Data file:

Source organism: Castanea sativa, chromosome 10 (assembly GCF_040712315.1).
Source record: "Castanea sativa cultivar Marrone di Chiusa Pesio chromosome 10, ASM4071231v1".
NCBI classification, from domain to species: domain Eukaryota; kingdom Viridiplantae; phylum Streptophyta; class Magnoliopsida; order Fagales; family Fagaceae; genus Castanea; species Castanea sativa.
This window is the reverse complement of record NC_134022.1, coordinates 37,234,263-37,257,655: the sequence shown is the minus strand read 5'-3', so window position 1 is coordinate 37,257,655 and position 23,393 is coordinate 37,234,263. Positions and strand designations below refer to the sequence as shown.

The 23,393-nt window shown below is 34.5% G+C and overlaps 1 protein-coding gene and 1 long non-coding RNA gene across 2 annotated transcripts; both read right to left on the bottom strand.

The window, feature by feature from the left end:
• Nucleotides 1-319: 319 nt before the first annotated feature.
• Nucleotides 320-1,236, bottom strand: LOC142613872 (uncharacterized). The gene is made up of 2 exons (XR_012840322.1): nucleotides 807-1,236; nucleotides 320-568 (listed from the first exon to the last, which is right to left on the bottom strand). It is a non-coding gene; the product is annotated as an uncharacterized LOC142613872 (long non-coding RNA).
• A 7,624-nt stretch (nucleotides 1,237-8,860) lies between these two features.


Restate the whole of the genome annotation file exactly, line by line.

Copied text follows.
Source organism: Castanea sativa, chromosome 10 (assembly GCF_040712315.1).
Source record: "Castanea sativa cultivar Marrone di Chiusa Pesio chromosome 10, ASM4071231v1".
NCBI classification, from domain to species: domain Eukaryota; kingdom Viridiplantae; phylum Streptophyta; class Magnoliopsida; order Fagales; family Fagaceae; genus Castanea; species Castanea sativa.
This window is the reverse complement of record NC_134022.1, coordinates 37,234,263-37,257,655: the sequence shown is the minus strand read 5'-3', so window position 1 is coordinate 37,257,655 and position 23,393 is coordinate 37,234,263. Positions and strand designations below refer to the sequence as shown.

The 23,393-nt window shown below is 34.5% G+C and overlaps 1 protein-coding gene and 1 long non-coding RNA gene across 2 annotated transcripts; both read right to left on the bottom strand.

The window, feature by feature from the left end:
• Nucleotides 1-319: 319 nt before the first annotated feature.
• Nucleotides 320-1,236, bottom strand: LOC142613872 (uncharacterized). The gene is made up of 2 exons (XR_012840322.1): nucleotides 807-1,236; nucleotides 320-568 (listed from the first exon to the last, which is right to left on the bottom strand). It is a non-coding gene; the product is annotated as an uncharacterized LOC142613872 (long non-coding RNA).
• A 7,624-nt stretch (nucleotides 1,237-8,860) lies between these two features.